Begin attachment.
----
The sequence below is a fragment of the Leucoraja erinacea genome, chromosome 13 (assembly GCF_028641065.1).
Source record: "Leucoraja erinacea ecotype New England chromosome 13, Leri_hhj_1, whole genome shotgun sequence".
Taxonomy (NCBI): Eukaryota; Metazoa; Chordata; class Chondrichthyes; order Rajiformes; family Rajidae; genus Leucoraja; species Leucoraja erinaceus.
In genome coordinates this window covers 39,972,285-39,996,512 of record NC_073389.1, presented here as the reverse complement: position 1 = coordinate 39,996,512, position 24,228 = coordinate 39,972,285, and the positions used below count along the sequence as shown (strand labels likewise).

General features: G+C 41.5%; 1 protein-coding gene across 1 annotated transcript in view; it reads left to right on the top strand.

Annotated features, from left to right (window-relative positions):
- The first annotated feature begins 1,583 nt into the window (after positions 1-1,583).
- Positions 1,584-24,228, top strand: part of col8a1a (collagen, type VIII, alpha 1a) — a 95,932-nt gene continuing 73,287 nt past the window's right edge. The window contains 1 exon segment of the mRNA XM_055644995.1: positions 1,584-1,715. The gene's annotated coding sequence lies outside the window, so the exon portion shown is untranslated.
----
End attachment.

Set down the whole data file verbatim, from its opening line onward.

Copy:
The sequence below is a fragment of the Leucoraja erinacea genome, chromosome 13 (assembly GCF_028641065.1).
Source record: "Leucoraja erinacea ecotype New England chromosome 13, Leri_hhj_1, whole genome shotgun sequence".
Taxonomy (NCBI): Eukaryota; Metazoa; Chordata; class Chondrichthyes; order Rajiformes; family Rajidae; genus Leucoraja; species Leucoraja erinaceus.
In genome coordinates this window covers 39,972,285-39,996,512 of record NC_073389.1, presented here as the reverse complement: position 1 = coordinate 39,996,512, position 24,228 = coordinate 39,972,285, and the positions used below count along the sequence as shown (strand labels likewise).

General features: G+C 41.5%; 1 protein-coding gene across 1 annotated transcript in view; it reads left to right on the top strand.

Annotated features, from left to right (window-relative positions):
- The first annotated feature begins 1,583 nt into the window (after positions 1-1,583).
- Positions 1,584-24,228, top strand: part of col8a1a (collagen, type VIII, alpha 1a) — a 95,932-nt gene continuing 73,287 nt past the window's right edge. The window contains 1 exon segment of the mRNA XM_055644995.1: positions 1,584-1,715. The gene's annotated coding sequence lies outside the window, so the exon portion shown is untranslated.